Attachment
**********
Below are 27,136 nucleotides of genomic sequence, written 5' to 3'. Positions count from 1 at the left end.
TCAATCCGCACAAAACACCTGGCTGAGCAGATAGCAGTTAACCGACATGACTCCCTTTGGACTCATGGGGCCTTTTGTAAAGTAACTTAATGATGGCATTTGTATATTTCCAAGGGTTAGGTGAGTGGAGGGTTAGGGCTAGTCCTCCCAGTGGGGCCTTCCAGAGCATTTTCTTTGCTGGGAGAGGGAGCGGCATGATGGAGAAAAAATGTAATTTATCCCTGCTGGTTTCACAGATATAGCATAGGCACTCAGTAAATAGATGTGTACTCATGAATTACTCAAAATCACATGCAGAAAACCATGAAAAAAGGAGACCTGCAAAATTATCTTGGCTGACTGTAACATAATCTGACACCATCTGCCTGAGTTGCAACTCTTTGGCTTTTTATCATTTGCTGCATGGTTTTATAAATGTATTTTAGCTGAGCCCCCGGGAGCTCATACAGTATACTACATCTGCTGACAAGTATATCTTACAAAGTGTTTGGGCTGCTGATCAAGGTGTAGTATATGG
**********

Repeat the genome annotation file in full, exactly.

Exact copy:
Below are 27,136 nucleotides of genomic sequence, written 5' to 3'. Positions count from 1 at the left end.
TCAATCCGCACAAAACACCTGGCTGAGCAGATAGCAGTTAACCGACATGACTCCCTTTGGACTCATGGGGCCTTTTGTAAAGTAACTTAATGATGGCATTTGTATATTTCCAAGGGTTAGGTGAGTGGAGGGTTAGGGCTAGTCCTCCCAGTGGGGCCTTCCAGAGCATTTTCTTTGCTGGGAGAGGGAGCGGCATGATGGAGAAAAAATGTAATTTATCCCTGCTGGTTTCACAGATATAGCATAGGCACTCAGTAAATAGATGTGTACTCATGAATTACTCAAAATCACATGCAGAAAACCATGAAAAAAGGAGACCTGCAAAATTATCTTGGCTGACTGTAACATAATCTGACACCATCTGCCTGAGTTGCAACTCTTTGGCTTTTTATCATTTGCTGCATGGTTTTATAAATGTATTTTAGCTGAGCCCCCGGGAGCTCATACAGTATACTACATCTGCTGACAAGTATATCTTACAAAGTGTTTGGGCTGCTGATCAAGGTGTAGTATATGG